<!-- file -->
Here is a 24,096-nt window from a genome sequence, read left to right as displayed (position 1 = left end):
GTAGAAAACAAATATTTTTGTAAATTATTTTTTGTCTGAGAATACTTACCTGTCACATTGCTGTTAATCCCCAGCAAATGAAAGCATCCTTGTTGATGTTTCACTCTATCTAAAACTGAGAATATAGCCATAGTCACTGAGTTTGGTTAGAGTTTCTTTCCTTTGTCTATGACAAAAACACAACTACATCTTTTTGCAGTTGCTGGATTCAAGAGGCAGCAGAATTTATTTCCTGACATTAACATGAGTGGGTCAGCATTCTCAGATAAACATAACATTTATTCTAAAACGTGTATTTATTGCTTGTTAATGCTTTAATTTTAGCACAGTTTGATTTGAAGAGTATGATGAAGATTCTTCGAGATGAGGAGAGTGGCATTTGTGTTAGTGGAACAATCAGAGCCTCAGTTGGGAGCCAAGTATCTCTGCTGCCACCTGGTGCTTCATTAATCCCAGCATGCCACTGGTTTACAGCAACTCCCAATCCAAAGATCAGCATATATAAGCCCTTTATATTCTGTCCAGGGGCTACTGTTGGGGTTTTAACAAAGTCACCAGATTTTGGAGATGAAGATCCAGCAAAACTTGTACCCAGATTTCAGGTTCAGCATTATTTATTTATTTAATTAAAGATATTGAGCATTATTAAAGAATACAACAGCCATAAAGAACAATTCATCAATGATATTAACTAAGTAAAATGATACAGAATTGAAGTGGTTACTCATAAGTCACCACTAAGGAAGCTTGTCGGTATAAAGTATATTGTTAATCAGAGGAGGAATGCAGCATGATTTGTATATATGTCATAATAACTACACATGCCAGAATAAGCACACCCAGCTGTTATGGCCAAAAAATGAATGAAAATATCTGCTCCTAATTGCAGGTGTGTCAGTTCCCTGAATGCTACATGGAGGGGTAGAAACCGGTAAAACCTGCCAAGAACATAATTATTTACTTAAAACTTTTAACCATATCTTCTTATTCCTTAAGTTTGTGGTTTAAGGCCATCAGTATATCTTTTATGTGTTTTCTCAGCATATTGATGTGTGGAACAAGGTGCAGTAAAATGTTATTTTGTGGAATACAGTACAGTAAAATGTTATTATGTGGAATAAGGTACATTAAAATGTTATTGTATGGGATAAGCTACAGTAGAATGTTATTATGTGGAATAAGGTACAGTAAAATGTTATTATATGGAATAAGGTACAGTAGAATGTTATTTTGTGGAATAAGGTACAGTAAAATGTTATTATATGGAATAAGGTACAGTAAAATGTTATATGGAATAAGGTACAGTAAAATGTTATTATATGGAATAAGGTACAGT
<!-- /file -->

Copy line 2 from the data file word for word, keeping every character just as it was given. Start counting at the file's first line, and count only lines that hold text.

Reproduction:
GTAGAAAACAAATATTTTTGTAAATTATTTTTTGTCTGAGAATACTTACCTGTCACATTGCTGTTAATCCCCAGCAAATGAAAGCATCCTTGTTGATGTTTCACTCTATCTAAAACTGAGAATATAGCCATAGTCACTGAGTTTGGTTAGAGTTTCTTTCCTTTGTCTATGACAAAAACACAACTACATCTTTTTGCAGTTGCTGGATTCAAGAGGCAGCAGAATTTATTTCCTGACATTAACATGAGTGGGTCAGCATTCTCAGATAAACATAACATTTATTCTAAAACGTGTATTTATTGCTTGTTAATGCTTTAATTTTAGCACAGTTTGATTTGAAGAGTATGATGAAGATTCTTCGAGATGAGGAGAGTGGCATTTGTGTTAGTGGAACAATCAGAGCCTCAGTTGGGAGCCAAGTATCTCTGCTGCCACCTGGTGCTTCATTAATCCCAGCATGCCACTGGTTTACAGCAACTCCCAATCCAAAGATCAGCATATATAAGCCCTTTATATTCTGTCCAGGGGCTACTGTTGGGGTTTTAACAAAGTCACCAGATTTTGGAGATGAAGATCCAGCAAAACTTGTACCCAGATTTCAGGTTCAGCATTATTTATTTATTTAATTAAAGATATTGAGCATTATTAAAGAATACAACAGCCATAAAGAACAATTCATCAATGATATTAACTAAGTAAAATGATACAGAATTGAAGTGGTTACTCATAAGTCACCACTAAGGAAGCTTGTCGGTATAAAGTATATTGTTAATCAGAGGAGGAATGCAGCATGATTTGTATATATGTCATAATAACTACACATGCCAGAATAAGCACACCCAGCTGTTATGGCCAAAAAATGAATGAAAATATCTGCTCCTAATTGCAGGTGTGTCAGTTCCCTGAATGCTACATGGAGGGGTAGAAACCGGTAAAACCTGCCAAGAACATAATTATTTACTTAAAACTTTTAACCATATCTTCTTATTCCTTAAGTTTGTGGTTTAAGGCCATCAGTATATCTTTTATGTGTTTTCTCAGCATATTGATGTGTGGAACAAGGTGCAGTAAAATGTTATTTTGTGGAATACAGTACAGTAAAATGTTATTATGTGGAATAAGGTACATTAAAATGTTATTGTATGGGATAAGCTACAGTAGAATGTTATTATGTGGAATAAGGTACAGTAAAATGTTATTATATGGAATAAGGTACAGTAGAATGTTATTTTGTGGAATAAGGTACAGTAAAATGTTATTATATGGAATAAGGTACAGTAAAATGTTATATGGAATAAGGTACAGTAAAATGTTATTATATGGAATAAGGTACAGT